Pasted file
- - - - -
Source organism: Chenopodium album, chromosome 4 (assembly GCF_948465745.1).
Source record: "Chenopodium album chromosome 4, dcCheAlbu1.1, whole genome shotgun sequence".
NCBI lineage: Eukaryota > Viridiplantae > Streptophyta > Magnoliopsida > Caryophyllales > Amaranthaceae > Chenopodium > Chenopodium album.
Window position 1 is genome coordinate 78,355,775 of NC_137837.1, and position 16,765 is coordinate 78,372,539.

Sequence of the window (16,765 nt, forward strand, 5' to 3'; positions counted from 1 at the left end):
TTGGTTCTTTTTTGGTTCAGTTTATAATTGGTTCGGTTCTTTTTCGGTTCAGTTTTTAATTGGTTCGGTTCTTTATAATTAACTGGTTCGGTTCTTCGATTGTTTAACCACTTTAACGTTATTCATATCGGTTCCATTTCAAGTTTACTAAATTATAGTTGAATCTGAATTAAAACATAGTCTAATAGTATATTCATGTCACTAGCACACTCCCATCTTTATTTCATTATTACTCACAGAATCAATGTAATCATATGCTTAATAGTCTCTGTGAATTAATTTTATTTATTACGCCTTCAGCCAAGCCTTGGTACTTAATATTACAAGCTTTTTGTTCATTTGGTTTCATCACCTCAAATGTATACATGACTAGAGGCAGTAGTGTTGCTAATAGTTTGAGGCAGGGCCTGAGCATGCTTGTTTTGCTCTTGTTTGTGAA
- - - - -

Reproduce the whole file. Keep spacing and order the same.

Source organism: Chenopodium album, chromosome 4 (assembly GCF_948465745.1).
Source record: "Chenopodium album chromosome 4, dcCheAlbu1.1, whole genome shotgun sequence".
NCBI lineage: Eukaryota > Viridiplantae > Streptophyta > Magnoliopsida > Caryophyllales > Amaranthaceae > Chenopodium > Chenopodium album.
Window position 1 is genome coordinate 78,355,775 of NC_137837.1, and position 16,765 is coordinate 78,372,539.

Sequence of the window (16,765 nt, forward strand, 5' to 3'; positions counted from 1 at the left end):
TTGGTTCTTTTTTGGTTCAGTTTATAATTGGTTCGGTTCTTTTTCGGTTCAGTTTTTAATTGGTTCGGTTCTTTATAATTAACTGGTTCGGTTCTTCGATTGTTTAACCACTTTAACGTTATTCATATCGGTTCCATTTCAAGTTTACTAAATTATAGTTGAATCTGAATTAAAACATAGTCTAATAGTATATTCATGTCACTAGCACACTCCCATCTTTATTTCATTATTACTCACAGAATCAATGTAATCATATGCTTAATAGTCTCTGTGAATTAATTTTATTTATTACGCCTTCAGCCAAGCCTTGGTACTTAATATTACAAGCTTTTTGTTCATTTGGTTTCATCACCTCAAATGTATACATGACTAGAGGCAGTAGTGTTGCTAATAGTTTGAGGCAGGGCCTGAGCATGCTTGTTTTGCTCTTGTTTGTGAA